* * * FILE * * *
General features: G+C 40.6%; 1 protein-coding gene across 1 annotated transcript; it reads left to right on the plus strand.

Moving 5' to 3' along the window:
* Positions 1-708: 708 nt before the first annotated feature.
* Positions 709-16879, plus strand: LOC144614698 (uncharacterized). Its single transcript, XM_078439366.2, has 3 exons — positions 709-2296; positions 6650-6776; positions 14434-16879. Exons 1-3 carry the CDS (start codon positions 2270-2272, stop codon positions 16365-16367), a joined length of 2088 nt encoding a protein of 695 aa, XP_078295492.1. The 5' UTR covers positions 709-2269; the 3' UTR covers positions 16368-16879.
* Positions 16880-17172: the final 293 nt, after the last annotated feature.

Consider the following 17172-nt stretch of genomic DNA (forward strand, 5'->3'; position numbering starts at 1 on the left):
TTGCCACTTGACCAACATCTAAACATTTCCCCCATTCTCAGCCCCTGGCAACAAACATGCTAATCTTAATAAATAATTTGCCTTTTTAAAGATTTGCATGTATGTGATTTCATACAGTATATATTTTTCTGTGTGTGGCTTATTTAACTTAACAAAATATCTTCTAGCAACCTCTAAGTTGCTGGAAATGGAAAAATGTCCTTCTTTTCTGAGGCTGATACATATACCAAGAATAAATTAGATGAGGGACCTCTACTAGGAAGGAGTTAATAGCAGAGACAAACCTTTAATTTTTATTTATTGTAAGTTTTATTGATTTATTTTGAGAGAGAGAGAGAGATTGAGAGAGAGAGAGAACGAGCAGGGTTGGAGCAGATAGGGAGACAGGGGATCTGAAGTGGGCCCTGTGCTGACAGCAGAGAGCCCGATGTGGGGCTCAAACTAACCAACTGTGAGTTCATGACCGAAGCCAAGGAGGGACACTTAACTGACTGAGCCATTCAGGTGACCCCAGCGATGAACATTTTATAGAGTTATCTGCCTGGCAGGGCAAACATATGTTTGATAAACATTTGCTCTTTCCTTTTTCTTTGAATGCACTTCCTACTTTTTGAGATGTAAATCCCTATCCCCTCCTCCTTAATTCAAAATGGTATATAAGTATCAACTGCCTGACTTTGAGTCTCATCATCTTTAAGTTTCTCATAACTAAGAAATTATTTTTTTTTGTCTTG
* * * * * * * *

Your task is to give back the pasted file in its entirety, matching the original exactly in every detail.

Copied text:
General features: G+C 40.6%; 1 protein-coding gene across 1 annotated transcript; it reads left to right on the plus strand.

Moving 5' to 3' along the window:
* Positions 1-708: 708 nt before the first annotated feature.
* Positions 709-16879, plus strand: LOC144614698 (uncharacterized). Its single transcript, XM_078439366.2, has 3 exons — positions 709-2296; positions 6650-6776; positions 14434-16879. Exons 1-3 carry the CDS (start codon positions 2270-2272, stop codon positions 16365-16367), a joined length of 2088 nt encoding a protein of 695 aa, XP_078295492.1. The 5' UTR covers positions 709-2269; the 3' UTR covers positions 16368-16879.
* Positions 16880-17172: the final 293 nt, after the last annotated feature.

Consider the following 17172-nt stretch of genomic DNA (forward strand, 5'->3'; position numbering starts at 1 on the left):
TTGCCACTTGACCAACATCTAAACATTTCCCCCATTCTCAGCCCCTGGCAACAAACATGCTAATCTTAATAAATAATTTGCCTTTTTAAAGATTTGCATGTATGTGATTTCATACAGTATATATTTTTCTGTGTGTGGCTTATTTAACTTAACAAAATATCTTCTAGCAACCTCTAAGTTGCTGGAAATGGAAAAATGTCCTTCTTTTCTGAGGCTGATACATATACCAAGAATAAATTAGATGAGGGACCTCTACTAGGAAGGAGTTAATAGCAGAGACAAACCTTTAATTTTTATTTATTGTAAGTTTTATTGATTTATTTTGAGAGAGAGAGAGAGATTGAGAGAGAGAGAGAACGAGCAGGGTTGGAGCAGATAGGGAGACAGGGGATCTGAAGTGGGCCCTGTGCTGACAGCAGAGAGCCCGATGTGGGGCTCAAACTAACCAACTGTGAGTTCATGACCGAAGCCAAGGAGGGACACTTAACTGACTGAGCCATTCAGGTGACCCCAGCGATGAACATTTTATAGAGTTATCTGCCTGGCAGGGCAAACATATGTTTGATAAACATTTGCTCTTTCCTTTTTCTTTGAATGCACTTCCTACTTTTTGAGATGTAAATCCCTATCCCCTCCTCCTTAATTCAAAATGGTATATAAGTATCAACTGCCTGACTTTGAGTCTCATCATCTTTAAGTTTCTCATAACTAAGAAATTATTTTTTTTTGTCTTG